Most of the time franchise fraud will start with an ad sent through the mail or a booth at a business opportunity convention. The advertisement or a salesperson will tell of a great opportunity for business ownership and investment, and generally make a lot of promises about how successful your business will be and how well you will be supported if you just pay some fees for a franchising license. Once you show interest in owning a piece of the franchise, the person might arrange a meeting. The con artist may tell you about the great business advice and great products you will be entitled to get once you pay for your franchise license, as well as how much money you will make doing business under the license.

After you pay for the licensing rights for the franchise, the person will generally disappear and you will never hear from him again. As for any support or products you were promised, most likely none of those items will ever be delivered, or if some of them are, most likely they will be sub-par.

What Can I Do to Avoid Becoming a Victim of Franchise Fraud?

There are a few signs you should look for when evaluating whether or not to enter into a franchise or distributorship agreement:

  • Avoid any franchises that promise you will make a certain amount of money. No business can control all market forces.
  • Avoid any offers that guarantee you a refund if you are not completely satisfied as long as you operate your business according to the instructions.  This is a stipulation that allows them to deny your refund for almost any reason.
  • Make sure the person is not selling the franchise or distribution license, but is also selling the product or service of the business itself.
  • Make sure you are able to contact other investors who have participated in the franchise or distributorship.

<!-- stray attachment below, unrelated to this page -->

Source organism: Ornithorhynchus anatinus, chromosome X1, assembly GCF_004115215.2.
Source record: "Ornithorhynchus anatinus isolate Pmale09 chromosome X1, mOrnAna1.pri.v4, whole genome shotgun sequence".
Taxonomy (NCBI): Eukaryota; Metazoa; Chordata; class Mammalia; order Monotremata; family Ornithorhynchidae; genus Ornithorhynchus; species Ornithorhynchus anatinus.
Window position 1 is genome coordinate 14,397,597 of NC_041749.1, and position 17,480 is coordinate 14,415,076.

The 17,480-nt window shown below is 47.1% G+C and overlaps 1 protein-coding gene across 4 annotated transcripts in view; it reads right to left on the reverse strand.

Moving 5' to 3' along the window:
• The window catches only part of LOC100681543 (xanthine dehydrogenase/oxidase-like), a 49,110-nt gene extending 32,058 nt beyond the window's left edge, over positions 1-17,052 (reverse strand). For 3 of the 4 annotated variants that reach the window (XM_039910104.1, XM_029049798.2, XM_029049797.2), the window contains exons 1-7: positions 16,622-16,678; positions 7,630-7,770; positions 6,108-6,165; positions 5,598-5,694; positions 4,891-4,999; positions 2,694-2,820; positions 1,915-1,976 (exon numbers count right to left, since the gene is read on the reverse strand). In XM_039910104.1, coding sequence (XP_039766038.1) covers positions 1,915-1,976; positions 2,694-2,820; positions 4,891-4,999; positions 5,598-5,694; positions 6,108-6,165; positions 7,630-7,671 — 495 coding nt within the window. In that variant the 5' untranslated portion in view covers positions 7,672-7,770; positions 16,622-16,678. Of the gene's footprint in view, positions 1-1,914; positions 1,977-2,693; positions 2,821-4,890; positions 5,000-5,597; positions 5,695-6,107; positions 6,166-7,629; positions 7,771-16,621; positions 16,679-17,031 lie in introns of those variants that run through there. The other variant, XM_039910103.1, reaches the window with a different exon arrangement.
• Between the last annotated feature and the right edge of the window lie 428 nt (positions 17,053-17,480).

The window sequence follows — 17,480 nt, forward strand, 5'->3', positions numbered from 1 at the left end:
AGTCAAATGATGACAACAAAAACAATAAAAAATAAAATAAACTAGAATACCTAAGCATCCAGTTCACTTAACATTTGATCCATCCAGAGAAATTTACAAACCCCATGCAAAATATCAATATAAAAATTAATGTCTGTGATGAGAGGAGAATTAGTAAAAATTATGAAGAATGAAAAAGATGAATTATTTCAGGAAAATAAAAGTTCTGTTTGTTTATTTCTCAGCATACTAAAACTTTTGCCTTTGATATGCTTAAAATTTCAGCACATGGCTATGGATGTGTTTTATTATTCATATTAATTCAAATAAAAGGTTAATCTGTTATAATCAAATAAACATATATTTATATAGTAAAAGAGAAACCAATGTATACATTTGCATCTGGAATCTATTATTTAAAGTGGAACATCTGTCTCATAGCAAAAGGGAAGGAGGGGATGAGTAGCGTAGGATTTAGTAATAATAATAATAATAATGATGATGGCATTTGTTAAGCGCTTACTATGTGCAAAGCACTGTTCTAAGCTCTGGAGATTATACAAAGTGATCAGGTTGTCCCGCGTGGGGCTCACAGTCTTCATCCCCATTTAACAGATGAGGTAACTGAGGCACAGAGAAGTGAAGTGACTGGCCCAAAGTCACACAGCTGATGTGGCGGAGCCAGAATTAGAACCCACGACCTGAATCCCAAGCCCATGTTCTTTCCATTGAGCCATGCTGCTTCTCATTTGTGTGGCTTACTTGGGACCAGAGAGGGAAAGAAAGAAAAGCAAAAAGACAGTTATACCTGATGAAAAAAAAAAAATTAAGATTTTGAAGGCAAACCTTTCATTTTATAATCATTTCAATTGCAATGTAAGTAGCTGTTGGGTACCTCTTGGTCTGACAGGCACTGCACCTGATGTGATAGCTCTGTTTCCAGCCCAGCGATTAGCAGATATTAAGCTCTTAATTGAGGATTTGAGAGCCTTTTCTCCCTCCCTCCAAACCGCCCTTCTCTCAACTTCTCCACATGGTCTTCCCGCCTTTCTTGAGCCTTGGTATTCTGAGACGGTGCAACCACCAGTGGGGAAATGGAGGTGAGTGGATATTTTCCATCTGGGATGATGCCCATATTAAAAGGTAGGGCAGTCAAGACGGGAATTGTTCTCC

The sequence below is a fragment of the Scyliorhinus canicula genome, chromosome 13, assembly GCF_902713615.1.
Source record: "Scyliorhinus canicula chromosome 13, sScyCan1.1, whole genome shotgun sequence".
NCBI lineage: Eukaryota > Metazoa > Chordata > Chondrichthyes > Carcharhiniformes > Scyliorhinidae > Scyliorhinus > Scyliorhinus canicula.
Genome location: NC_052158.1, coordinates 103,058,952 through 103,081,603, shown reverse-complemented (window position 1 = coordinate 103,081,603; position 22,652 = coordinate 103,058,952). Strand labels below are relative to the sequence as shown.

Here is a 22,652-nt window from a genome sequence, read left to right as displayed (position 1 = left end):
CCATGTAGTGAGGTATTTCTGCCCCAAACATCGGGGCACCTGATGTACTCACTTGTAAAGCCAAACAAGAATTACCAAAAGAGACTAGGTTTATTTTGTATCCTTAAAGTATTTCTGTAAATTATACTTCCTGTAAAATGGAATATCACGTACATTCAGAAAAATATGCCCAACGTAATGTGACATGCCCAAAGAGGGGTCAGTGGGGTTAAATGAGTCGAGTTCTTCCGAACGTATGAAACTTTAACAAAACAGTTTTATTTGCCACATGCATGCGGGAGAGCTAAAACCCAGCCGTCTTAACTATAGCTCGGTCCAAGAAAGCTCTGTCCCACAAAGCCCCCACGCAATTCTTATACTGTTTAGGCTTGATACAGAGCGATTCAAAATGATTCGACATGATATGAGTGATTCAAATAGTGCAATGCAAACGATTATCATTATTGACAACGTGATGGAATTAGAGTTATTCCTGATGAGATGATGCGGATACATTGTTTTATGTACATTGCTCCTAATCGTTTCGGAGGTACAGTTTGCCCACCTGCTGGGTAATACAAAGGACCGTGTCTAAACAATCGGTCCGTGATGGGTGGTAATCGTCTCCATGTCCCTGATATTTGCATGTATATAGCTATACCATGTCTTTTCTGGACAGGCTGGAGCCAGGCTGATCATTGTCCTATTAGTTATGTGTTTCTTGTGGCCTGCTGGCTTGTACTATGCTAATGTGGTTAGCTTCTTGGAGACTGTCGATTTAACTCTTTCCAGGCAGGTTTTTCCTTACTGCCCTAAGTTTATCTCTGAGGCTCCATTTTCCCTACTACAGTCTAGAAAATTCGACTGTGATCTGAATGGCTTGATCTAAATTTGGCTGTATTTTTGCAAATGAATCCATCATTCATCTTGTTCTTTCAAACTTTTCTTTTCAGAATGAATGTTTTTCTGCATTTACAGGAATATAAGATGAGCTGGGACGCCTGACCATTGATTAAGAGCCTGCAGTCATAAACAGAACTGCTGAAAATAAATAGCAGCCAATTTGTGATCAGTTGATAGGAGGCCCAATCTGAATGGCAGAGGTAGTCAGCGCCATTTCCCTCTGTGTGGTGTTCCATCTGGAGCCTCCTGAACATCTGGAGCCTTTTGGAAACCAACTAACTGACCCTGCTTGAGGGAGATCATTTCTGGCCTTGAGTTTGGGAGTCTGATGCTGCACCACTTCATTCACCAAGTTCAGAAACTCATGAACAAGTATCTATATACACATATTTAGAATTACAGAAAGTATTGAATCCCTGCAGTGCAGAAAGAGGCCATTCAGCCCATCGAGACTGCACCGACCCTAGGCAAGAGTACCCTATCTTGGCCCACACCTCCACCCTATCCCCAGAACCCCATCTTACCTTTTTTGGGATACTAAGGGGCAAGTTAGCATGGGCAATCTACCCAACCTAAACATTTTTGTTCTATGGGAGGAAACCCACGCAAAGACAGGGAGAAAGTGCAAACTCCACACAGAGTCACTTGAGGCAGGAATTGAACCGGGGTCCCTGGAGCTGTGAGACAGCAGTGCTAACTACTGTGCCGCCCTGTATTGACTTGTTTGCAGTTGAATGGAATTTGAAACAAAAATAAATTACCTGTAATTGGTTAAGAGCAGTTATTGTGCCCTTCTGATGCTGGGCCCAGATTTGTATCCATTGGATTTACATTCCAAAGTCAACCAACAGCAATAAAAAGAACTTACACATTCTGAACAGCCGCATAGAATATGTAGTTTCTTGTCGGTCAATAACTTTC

What Should I Do if I Think I Have Been a Victim in a Franchise or Distributorship Fraud?

There are a number of things you can do if you are a victim of franchise or distributorship fraud:

  • File a consumer complaint with your local Better Business Bureau or your State Attorney General's Office
  • File a complaint with the Federal Trade Commission
  • If you were contacted about the franchise through a mailed advertisement, file a complaint with your local post office. See the article on mail fraud for more information.
  • Contact an attorney with franchise agreement experience to see if you have a strong case for a lawsuit

Should I Consult an Attorney about my Franchise Issue?

A business lawyer can help you determine whether you wish to become a franchisee, start your own business or buy an existing business. When entering into the franchise relationship, an attorney can help you negotiate a franchise contract that best suits your business goals and priorities.  A lawyer may also help you find legal relief if a party to the franchise agreement does not perform as promised, or is imposing unreasonable requirements.

Call our office today at 212-994-7777 or complete the convenient online contact form to set up a consultation.